We are grateful to the Architects’ Journal for giving us the opportunity to set the record straight.

Yours sincerely,

Paul Monaghan (Allford Hall Monaghan Morris)
Joe Morris (Duggan Morris Architects)
David Hills (DSDHA)
Paul Williams (Stanton Williams)


Readers' comments (3)

  • The images aren't labelled, but what is clear is the way in which the existing buildings are predominantly of human scale and have a variety, and richness, of detail that's absent in the new proposals - and all the brick in the world wouldn't make up for this.
    The architects are just reflecting the commercial pressure of their clients, the step-change in type of use and the drive to maximise floor area - but, whatever the skills of the architects, the result would be 'banalisation', and only in a febrile culture of 'onwards & upwards' could conservation be interpreted by some as a dirty word. .
    There's a built example of this not that far away, on the corner of Clerkenwell Road and Turnmill Street, where brick (deemed so beautiful that it recently occupied pride of place in a brick manufacturer's magazine distributed with the AJ) forms the character of a smart office development replacing a lower building, originally a multi-storey stable for the Great Northern Railway Company.
    The trouble is, the old stables had far more visual interest, and character (particularly at street level) than the new building - despite being of what looked like stock London brick.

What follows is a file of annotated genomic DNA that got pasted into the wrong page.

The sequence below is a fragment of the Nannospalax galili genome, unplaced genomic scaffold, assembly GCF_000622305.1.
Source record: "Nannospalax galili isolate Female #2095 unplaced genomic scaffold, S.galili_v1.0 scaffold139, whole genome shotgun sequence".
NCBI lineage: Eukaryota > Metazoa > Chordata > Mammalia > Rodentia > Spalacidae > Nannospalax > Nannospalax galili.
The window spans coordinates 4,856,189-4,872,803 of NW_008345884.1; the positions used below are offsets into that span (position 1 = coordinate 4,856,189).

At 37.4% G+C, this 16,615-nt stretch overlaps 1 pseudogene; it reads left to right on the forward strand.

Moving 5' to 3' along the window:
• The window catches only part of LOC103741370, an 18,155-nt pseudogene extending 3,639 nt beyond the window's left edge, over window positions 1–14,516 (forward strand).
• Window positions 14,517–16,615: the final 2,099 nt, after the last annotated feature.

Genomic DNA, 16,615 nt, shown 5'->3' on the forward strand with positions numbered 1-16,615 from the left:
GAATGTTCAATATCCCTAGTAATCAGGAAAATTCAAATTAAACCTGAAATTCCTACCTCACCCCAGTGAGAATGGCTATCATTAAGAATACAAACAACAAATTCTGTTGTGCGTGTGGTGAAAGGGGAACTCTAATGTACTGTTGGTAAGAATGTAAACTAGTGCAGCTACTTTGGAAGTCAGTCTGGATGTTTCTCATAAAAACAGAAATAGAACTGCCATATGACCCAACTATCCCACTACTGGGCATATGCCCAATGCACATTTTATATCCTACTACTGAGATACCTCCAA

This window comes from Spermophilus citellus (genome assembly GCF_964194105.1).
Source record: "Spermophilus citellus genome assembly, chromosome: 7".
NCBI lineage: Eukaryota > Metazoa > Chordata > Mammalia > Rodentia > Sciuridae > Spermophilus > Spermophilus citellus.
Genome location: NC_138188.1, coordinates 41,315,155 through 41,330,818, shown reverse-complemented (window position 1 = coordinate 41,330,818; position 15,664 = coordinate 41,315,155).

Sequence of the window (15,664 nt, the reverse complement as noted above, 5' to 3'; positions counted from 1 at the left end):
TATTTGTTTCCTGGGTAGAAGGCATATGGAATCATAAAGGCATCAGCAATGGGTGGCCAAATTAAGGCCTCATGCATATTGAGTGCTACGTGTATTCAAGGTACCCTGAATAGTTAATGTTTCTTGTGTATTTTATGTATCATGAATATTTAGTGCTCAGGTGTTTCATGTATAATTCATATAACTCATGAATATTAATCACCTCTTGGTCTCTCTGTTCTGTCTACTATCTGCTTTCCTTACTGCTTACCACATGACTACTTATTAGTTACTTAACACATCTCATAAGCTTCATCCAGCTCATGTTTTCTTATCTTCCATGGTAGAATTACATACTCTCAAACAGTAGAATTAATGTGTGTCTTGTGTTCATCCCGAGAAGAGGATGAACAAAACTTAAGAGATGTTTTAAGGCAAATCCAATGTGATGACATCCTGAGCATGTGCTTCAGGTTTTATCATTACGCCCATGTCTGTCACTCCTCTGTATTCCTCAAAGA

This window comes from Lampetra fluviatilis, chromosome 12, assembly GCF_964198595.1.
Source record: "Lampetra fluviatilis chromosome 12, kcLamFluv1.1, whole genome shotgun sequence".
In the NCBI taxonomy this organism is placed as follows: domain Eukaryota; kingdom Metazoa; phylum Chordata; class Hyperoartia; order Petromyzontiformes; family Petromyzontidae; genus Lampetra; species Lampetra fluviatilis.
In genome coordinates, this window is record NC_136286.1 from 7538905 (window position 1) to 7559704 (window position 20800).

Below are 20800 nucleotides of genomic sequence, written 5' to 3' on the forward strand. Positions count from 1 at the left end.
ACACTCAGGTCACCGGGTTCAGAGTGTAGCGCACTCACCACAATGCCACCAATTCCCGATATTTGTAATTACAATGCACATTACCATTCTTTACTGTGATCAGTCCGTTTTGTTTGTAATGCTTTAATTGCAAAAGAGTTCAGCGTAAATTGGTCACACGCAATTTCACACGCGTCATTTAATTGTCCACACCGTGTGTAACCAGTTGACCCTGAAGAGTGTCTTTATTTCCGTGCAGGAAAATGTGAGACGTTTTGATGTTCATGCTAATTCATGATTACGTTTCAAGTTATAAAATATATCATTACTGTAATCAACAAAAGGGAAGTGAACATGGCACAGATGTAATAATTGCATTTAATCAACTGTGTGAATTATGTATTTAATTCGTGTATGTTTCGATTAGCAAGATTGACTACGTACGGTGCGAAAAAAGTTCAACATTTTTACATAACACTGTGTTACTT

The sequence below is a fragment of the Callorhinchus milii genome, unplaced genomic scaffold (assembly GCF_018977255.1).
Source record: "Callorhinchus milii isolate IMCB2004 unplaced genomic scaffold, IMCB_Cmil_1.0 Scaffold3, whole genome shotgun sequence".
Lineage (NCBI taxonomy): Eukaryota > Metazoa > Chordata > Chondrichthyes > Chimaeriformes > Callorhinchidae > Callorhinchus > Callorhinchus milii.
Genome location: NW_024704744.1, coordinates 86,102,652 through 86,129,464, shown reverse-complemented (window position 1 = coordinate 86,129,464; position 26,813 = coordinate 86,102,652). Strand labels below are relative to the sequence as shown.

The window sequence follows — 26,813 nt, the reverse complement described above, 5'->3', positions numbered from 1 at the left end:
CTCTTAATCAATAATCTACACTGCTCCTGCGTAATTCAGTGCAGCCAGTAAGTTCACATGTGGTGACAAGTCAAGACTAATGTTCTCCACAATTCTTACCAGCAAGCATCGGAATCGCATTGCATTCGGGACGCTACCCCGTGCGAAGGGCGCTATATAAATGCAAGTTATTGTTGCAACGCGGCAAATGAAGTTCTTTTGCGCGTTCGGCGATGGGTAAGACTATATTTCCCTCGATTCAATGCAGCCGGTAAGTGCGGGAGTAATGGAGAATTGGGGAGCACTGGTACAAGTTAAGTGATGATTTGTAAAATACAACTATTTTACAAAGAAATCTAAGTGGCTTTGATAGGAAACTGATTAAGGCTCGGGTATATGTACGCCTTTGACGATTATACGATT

Apparently Islington wanted to see the old building retained, but the developer and their architect prevailed - managing to add another couple of floors - on the condition that 'the new building would make a more positive contribution than the old building in architectural and material terms'.
    Aye, right - there but for the grace of God goes Spitalfields.

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  • Please can the AJ publish a plan, its difficult to work out where the large public space is, (image NO. 5).

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  • Chris Rogers

    "all buildings which make a positive contribution to the Conservation Area will be retained" except this would I imagine be the assessment of the expensive, detailed but biassed consultant hired by the client to prepare his heritage statement. City and City-edge planning apps are full of this kind of thing, that tend to give the profession a bad name when you read them,